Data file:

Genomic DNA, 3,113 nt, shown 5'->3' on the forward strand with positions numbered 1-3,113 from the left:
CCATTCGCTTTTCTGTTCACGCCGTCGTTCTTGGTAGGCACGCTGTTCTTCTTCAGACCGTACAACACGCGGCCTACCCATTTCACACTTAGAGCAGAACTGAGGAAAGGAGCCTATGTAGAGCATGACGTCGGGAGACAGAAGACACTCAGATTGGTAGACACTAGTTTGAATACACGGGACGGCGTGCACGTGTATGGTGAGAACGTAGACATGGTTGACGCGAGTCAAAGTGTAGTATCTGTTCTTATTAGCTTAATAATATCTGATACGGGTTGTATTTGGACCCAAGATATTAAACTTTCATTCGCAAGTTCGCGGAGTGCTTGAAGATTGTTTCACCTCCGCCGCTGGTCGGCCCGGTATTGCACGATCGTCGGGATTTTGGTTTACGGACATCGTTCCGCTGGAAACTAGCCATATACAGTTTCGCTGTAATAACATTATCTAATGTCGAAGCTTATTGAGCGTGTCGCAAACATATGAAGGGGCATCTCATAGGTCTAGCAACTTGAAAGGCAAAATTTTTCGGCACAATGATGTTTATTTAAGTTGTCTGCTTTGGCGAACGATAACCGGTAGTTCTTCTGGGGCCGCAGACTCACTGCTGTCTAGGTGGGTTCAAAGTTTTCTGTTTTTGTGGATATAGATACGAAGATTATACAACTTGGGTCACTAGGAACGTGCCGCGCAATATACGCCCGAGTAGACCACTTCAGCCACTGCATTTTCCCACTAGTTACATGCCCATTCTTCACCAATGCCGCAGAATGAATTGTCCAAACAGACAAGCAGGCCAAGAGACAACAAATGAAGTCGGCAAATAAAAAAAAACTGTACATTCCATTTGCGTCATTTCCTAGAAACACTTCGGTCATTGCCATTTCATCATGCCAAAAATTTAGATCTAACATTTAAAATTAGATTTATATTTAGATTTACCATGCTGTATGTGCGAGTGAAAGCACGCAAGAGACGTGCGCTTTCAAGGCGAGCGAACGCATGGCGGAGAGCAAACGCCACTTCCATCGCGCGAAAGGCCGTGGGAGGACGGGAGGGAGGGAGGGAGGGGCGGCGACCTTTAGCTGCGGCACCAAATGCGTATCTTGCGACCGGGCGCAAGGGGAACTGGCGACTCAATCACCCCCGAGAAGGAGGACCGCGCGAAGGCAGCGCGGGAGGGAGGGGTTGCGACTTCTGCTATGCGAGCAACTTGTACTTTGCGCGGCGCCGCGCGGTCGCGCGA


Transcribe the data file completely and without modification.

Genomic DNA, 3,113 nt, shown 5'->3' on the forward strand with positions numbered 1-3,113 from the left:
CCATTCGCTTTTCTGTTCACGCCGTCGTTCTTGGTAGGCACGCTGTTCTTCTTCAGACCGTACAACACGCGGCCTACCCATTTCACACTTAGAGCAGAACTGAGGAAAGGAGCCTATGTAGAGCATGACGTCGGGAGACAGAAGACACTCAGATTGGTAGACACTAGTTTGAATACACGGGACGGCGTGCACGTGTATGGTGAGAACGTAGACATGGTTGACGCGAGTCAAAGTGTAGTATCTGTTCTTATTAGCTTAATAATATCTGATACGGGTTGTATTTGGACCCAAGATATTAAACTTTCATTCGCAAGTTCGCGGAGTGCTTGAAGATTGTTTCACCTCCGCCGCTGGTCGGCCCGGTATTGCACGATCGTCGGGATTTTGGTTTACGGACATCGTTCCGCTGGAAACTAGCCATATACAGTTTCGCTGTAATAACATTATCTAATGTCGAAGCTTATTGAGCGTGTCGCAAACATATGAAGGGGCATCTCATAGGTCTAGCAACTTGAAAGGCAAAATTTTTCGGCACAATGATGTTTATTTAAGTTGTCTGCTTTGGCGAACGATAACCGGTAGTTCTTCTGGGGCCGCAGACTCACTGCTGTCTAGGTGGGTTCAAAGTTTTCTGTTTTTGTGGATATAGATACGAAGATTATACAACTTGGGTCACTAGGAACGTGCCGCGCAATATACGCCCGAGTAGACCACTTCAGCCACTGCATTTTCCCACTAGTTACATGCCCATTCTTCACCAATGCCGCAGAATGAATTGTCCAAACAGACAAGCAGGCCAAGAGACAACAAATGAAGTCGGCAAATAAAAAAAAACTGTACATTCCATTTGCGTCATTTCCTAGAAACACTTCGGTCATTGCCATTTCATCATGCCAAAAATTTAGATCTAACATTTAAAATTAGATTTATATTTAGATTTACCATGCTGTATGTGCGAGTGAAAGCACGCAAGAGACGTGCGCTTTCAAGGCGAGCGAACGCATGGCGGAGAGCAAACGCCACTTCCATCGCGCGAAAGGCCGTGGGAGGACGGGAGGGAGGGAGGGAGGGGCGGCGACCTTTAGCTGCGGCACCAAATGCGTATCTTGCGACCGGGCGCAAGGGGAACTGGCGACTCAATCACCCCCGAGAAGGAGGACCGCGCGAAGGCAGCGCGGGAGGGAGGGGTTGCGACTTCTGCTATGCGAGCAACTTGTACTTTGCGCGGCGCCGCGCGGTCGCGCGA